"But at the same time, we are concerned - and I have expressed that very clearly - about the potential use of this battle group to increase Russia's ability and to be a platform for air strikes against Syria.

"This is something I have conveyed very clearly before and I repeat those concerns today. I believe that all Nato allies are aware this battle group can be used to conduct air strikes against Aleppo and Syria."

Syria: UK government gives mixed signals over fresh military action 

14 October

The West should consider fresh military action to help protect civilians in Syria, Boris Johnson said yesterday - before being contradicted by No 10.

Appearing before the foreign sffairs select committee yesterday, the Foreign Secretary said he did not want to give "false hope" to the Syrian opposition but "more kinetic options, the military options" were being considered. It might be "a long day's march", he added.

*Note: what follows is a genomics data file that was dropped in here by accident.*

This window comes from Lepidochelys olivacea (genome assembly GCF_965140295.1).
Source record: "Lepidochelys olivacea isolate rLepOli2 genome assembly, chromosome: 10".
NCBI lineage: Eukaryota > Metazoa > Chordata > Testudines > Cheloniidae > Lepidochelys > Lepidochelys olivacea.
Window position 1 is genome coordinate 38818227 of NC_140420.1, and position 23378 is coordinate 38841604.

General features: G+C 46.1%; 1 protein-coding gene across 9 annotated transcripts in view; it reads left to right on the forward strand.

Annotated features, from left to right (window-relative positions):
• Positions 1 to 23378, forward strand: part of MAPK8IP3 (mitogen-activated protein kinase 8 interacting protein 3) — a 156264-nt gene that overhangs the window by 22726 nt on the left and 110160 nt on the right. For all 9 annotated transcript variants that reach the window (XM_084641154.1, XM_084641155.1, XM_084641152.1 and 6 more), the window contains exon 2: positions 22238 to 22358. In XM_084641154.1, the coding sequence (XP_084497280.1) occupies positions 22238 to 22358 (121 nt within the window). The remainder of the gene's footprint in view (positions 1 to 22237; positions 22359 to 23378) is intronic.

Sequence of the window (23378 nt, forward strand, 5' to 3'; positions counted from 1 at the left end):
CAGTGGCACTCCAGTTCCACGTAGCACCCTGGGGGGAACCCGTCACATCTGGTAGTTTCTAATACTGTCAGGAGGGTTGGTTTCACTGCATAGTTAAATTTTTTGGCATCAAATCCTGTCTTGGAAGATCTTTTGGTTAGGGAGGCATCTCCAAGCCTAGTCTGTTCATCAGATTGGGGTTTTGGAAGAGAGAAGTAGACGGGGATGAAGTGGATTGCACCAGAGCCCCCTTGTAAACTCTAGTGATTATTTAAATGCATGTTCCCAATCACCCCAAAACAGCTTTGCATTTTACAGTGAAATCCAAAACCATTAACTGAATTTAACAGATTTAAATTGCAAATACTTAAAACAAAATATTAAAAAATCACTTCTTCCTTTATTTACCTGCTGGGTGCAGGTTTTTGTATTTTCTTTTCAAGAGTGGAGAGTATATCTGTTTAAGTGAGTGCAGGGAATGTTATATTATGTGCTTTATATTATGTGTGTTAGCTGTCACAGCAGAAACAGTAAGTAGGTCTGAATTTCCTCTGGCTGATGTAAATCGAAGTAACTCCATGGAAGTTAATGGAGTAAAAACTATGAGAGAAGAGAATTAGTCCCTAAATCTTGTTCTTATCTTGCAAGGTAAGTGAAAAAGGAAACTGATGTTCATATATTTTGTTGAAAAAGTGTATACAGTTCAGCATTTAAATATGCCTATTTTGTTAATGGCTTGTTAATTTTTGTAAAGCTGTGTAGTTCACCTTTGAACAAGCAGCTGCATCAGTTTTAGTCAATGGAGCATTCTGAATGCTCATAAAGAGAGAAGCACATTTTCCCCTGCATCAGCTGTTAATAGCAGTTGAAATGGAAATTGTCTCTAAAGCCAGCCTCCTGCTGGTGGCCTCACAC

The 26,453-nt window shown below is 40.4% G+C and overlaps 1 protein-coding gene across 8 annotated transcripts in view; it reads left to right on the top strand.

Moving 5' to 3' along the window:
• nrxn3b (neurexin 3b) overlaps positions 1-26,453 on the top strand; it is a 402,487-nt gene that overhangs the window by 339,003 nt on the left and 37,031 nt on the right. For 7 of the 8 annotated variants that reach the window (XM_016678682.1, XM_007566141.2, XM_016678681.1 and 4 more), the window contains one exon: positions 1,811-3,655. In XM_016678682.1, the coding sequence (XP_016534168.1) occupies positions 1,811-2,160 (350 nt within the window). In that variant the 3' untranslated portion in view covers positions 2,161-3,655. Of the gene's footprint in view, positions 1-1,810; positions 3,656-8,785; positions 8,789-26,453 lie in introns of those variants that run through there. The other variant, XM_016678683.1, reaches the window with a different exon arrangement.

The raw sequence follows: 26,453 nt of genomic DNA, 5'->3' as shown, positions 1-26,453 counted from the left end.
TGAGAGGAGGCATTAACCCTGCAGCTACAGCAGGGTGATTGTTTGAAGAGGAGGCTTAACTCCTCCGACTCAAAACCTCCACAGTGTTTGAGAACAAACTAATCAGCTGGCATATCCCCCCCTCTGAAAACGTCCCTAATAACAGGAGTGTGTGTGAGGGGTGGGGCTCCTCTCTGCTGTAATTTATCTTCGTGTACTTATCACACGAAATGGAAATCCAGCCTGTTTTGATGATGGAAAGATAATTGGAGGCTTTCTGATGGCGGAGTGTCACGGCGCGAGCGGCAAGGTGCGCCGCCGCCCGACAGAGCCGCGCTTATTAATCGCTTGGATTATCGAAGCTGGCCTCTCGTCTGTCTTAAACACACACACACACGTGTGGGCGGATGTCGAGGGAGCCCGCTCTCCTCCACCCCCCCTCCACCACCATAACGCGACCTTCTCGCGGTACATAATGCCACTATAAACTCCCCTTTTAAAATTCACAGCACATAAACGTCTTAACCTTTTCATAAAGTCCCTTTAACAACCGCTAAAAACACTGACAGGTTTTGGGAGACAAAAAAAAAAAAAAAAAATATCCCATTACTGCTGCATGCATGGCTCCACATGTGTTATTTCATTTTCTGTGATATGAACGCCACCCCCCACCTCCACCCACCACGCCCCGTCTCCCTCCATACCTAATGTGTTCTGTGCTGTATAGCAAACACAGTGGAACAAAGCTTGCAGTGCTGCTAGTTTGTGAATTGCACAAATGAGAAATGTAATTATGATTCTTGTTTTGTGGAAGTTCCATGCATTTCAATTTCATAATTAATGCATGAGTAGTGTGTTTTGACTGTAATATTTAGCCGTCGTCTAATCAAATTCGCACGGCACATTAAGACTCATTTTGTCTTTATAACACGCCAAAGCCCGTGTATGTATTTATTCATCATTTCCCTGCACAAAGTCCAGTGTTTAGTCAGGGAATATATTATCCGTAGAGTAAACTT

However, a spokesman for the Prime Minister immediately downplayed the prospect of extending the UK's military involvement in Syria.

"There are no plans for military action," he said. "We are working with the international community to look at how to bring the conflict to an end."

Military options

The UK has been involved in bombing raids against Islamic State in Syria since MPs voted for air strikes in December 2015.

If the government wanted to step up its intervention, a "no-bomb zone" may be more palatable to ministers than a no-fly zone, says the Huffington Post's Paul Waugh. Policing it would involve destroying airfields and artillery batteries rather than military jets, and would therefore "avoid the risk of downing Russian planes". 

Syrian opposition and several Labour MPs have long been calling for such a measure, but the likelihood of a full-scale military intervention remains slim, says Sky News's Faisal Islam.